Once at Vietri Sul Mare near to Salerno we see the sign for the motorway and thankfully make our way onto the busy road and away from the coast, but on checking the map we see that we have to come back off and turn around and go back on, €3.60 to come off and €2.40 to go back on, we have had to come this way to go in the direction we want to travel, great way to make a little extra money on the motorways but all very confusing for us. We checked the map again (Sat Nav is in disgrace even she went into hiding along the way and was ordering us to turn right all the time, that would have involved jumping off the cliffs, was she frightened too?) Back to the map, we loked for the road towards Foggia at the far side of Italy, Bari would have been too far down and that is where the motorway goes, surely it is better to go along the A road and cut down on the mileage. We set off and the scenery changes almost immediately we head inland. The lemon groves vanish and the landscape is green and lush, the style of architecture is totally different too and we pass some lovely looking houses and farms, many of which have wonderful views across this mountainous region. As we had lost so much time today the night is quickly drawing in and it is very dark. We pass through a couple of towns which are quite busy and bright but then once through we are back in the dark with little traffic to keep us company. Nearing Foggia we entrust Sat Nav to take us on to San Giovanni Rotundo. Coming off the main road we pass wild fennel growing in masses along the side of the roads and then suddenly we are climbing up a steep and twisting mountain road again. As it is so dark we are unable to see very much, which has been the case most of this drive tonight, but once on the top of the mountain the landscape opens out and in the distance there is a mass of bright lights surely this must be it, yes it is. We know that there are two large camperstops (Area di Sosta) here and we quickly find the signs for the one we have chosen at Coppa Cicuta. We turn off the main road and follow the signs. In the dark it all looks a little sinister as we travel along a narrow country track but there it is and also a young man to welcome us in, pay tomorrow and have a good sleep he tells us. We park up and somehow feel the need for a little drink! Can not begin to think why?
San Giovanni Rotundo is a small town made famous by Padre Pio, a Capuchin Friar, who died 23rd September 1968. Many pilgrims have been coming to pray here and to see the work done by this wonderful man. Padre Pio was cannonised in 2002 by Pope John Paul II.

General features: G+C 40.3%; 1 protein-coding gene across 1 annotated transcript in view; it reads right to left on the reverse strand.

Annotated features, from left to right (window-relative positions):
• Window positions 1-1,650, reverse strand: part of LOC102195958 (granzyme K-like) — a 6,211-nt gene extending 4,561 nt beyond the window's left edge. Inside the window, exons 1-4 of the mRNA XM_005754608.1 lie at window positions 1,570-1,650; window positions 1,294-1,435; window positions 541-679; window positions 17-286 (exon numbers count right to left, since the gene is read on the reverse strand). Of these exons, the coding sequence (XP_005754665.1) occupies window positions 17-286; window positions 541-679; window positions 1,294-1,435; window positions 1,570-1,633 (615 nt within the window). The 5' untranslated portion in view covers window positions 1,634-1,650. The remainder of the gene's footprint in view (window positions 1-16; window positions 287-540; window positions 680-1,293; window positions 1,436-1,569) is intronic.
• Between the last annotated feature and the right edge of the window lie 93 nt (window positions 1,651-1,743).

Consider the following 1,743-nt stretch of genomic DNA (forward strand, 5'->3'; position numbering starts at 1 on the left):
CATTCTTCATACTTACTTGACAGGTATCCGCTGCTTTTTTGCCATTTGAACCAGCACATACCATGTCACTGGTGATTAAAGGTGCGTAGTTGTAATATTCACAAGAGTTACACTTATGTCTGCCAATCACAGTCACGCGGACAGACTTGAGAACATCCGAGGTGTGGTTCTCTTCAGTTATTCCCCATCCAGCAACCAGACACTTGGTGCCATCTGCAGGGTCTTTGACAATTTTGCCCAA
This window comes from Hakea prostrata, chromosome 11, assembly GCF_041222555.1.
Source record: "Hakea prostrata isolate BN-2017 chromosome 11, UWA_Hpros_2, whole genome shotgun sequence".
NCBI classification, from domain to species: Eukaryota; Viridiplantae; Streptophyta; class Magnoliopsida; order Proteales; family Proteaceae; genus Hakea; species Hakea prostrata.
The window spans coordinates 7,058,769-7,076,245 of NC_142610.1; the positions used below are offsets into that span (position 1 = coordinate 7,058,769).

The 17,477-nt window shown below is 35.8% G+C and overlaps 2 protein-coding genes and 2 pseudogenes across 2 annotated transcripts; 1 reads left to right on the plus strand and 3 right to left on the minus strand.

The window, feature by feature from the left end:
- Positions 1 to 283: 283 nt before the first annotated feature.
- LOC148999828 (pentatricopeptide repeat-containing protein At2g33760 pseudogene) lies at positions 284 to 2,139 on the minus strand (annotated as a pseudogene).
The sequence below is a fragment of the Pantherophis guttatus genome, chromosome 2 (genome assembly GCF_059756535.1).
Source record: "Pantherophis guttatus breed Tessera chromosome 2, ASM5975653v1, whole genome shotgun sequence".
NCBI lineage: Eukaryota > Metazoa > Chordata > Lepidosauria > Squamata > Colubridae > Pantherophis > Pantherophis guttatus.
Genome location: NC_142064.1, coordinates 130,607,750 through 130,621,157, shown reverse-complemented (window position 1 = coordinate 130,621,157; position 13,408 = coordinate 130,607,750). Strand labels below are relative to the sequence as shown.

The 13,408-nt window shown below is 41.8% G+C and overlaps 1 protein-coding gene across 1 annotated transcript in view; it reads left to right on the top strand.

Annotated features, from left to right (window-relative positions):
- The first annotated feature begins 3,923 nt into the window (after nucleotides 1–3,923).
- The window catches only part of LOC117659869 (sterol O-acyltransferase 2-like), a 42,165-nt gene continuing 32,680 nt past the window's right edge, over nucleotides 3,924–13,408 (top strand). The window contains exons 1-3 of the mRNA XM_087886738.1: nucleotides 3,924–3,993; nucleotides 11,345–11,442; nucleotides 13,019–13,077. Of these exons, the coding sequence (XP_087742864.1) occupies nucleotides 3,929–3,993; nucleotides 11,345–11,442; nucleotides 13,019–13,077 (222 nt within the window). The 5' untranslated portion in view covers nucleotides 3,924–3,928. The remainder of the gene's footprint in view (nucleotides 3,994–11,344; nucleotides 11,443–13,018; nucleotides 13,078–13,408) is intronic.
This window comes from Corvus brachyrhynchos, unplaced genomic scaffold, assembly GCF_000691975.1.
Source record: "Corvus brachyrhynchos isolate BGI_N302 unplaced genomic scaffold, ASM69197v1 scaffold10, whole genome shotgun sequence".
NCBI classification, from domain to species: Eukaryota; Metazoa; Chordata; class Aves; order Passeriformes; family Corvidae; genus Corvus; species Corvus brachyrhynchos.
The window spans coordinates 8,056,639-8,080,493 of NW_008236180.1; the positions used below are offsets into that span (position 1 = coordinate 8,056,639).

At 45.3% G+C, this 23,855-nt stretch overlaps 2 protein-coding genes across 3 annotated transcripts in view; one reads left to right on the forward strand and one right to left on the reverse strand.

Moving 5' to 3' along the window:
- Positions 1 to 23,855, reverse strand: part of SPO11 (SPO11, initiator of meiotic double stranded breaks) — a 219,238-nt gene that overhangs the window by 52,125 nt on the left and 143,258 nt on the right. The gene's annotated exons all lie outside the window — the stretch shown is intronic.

The landscape around this region of Puglia is quite harsh, large stones lie around and the olive trees are bent with the wind, this morning it looks even more harsh as the skies are grey and threatening. The two little dogs belonging to the owner of the Area di Sosta (camperstop) have been guarding our motorhome all night and wag their tails in delight as we get up, it must have something to do with the scraps we fed them last night. This Sosta has nice clean toilets and showers, electric, the main house has a restaurant and there are buses to ferry people back and forth from the main town which is about 2.5 km away. We take the scooter into the town passing grazing sheep, olive and almond trees and passing under the main road via a tunnel, we climb up towards the top of the town before coming into the centre. Parking is a little bit easier with a scooter instead of a car. We have a little wander to get our bearings and see what is here and buy a book on the main things that are in the town to do with Padre Pio. Last night we saw the town all illuminated and could see the huge hospital built in white stone lit up against the dark hillside behind with a large picture of Padre Pio hanging at the front. Today we park near to the front of the hospital and on the other side is the church of Santa Maria della Grazie. This church contains the old church first built by the Capuchin friars in 1676 and is where Padre Pio said mass from 1916 to 1959, it also contains his confessional box. When the old church became too small to house the many people who were coming to see Padre Pio, he started to say mass outdoors, so a new church was needed and so work began in 1956 on the present church which is a beautiful church with three naves and nine side altars.
We walk along and past the church towards the new church of Saint Pio with its unique shape, crossing the vast church square, which can hold up to 30,000 people, we find the Information Office just inside the gate. The lady is pleasant and helpful, she explains what there is and where it all is, gives us a map and some leaflets and now we might acctually know what we are doing. We walk across the square into the new church and the construction inside is rather shell-like and very modern, but lovely and peaceful. Next we walk along a sloping corridor with wonderful mosaics depicting the life of St.Francis on one side and St.Pio on the other, this leads to the lower church which now houses the tomb of Padre Pio and has been totally decorated in beautiful mosiacs which are all illuminted and glistens with the gold that is all around. it is a wonderfully peaceful place and there are peole praying and filing past to touch the tomb of the Saint. We spend a little time here in prayer and contemplation before heading back upstairs and outside. In a small garden there is a statue of Padre Pio and votive lights are placed around the statue, it is around this time that we feel the first drops of rain and notice the very black cloud that is heading our way, we hurry back to the safety of the building and watch as the clouds burst and the heavy rain washes down the sloping pathways, thunder and lightening now fills the air and we stay in the shelter until it passes overhead. Luckily it does not last very long and we make our way back up towards the centre. Inside the church of Santa Maria della Grazie we notice that the television cameras are setting up their equipment for the six o’clock mass this evening and that the altar is adorned with flowers ready for the celebrations of Easter.